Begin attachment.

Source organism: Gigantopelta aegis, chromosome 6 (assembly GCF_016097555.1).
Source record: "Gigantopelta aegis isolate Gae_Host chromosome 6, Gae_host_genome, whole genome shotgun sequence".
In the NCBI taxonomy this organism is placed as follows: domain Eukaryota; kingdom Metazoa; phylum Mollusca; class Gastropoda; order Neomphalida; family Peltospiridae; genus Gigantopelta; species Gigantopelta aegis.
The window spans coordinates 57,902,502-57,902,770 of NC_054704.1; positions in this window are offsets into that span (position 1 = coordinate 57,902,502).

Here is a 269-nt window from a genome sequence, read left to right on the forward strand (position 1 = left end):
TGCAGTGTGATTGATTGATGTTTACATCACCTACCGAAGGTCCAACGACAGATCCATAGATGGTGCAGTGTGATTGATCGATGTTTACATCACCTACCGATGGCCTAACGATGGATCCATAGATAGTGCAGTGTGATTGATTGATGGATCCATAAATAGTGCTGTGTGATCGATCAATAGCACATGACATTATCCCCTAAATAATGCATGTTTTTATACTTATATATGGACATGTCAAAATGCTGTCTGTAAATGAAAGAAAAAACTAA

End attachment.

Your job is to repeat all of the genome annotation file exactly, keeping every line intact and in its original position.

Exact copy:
Source organism: Gigantopelta aegis, chromosome 6 (assembly GCF_016097555.1).
Source record: "Gigantopelta aegis isolate Gae_Host chromosome 6, Gae_host_genome, whole genome shotgun sequence".
In the NCBI taxonomy this organism is placed as follows: domain Eukaryota; kingdom Metazoa; phylum Mollusca; class Gastropoda; order Neomphalida; family Peltospiridae; genus Gigantopelta; species Gigantopelta aegis.
The window spans coordinates 57,902,502-57,902,770 of NC_054704.1; positions in this window are offsets into that span (position 1 = coordinate 57,902,502).

Here is a 269-nt window from a genome sequence, read left to right on the forward strand (position 1 = left end):
TGCAGTGTGATTGATTGATGTTTACATCACCTACCGAAGGTCCAACGACAGATCCATAGATGGTGCAGTGTGATTGATCGATGTTTACATCACCTACCGATGGCCTAACGATGGATCCATAGATAGTGCAGTGTGATTGATTGATGGATCCATAAATAGTGCTGTGTGATCGATCAATAGCACATGACATTATCCCCTAAATAATGCATGTTTTTATACTTATATATGGACATGTCAAAATGCTGTCTGTAAATGAAAGAAAAAACTAA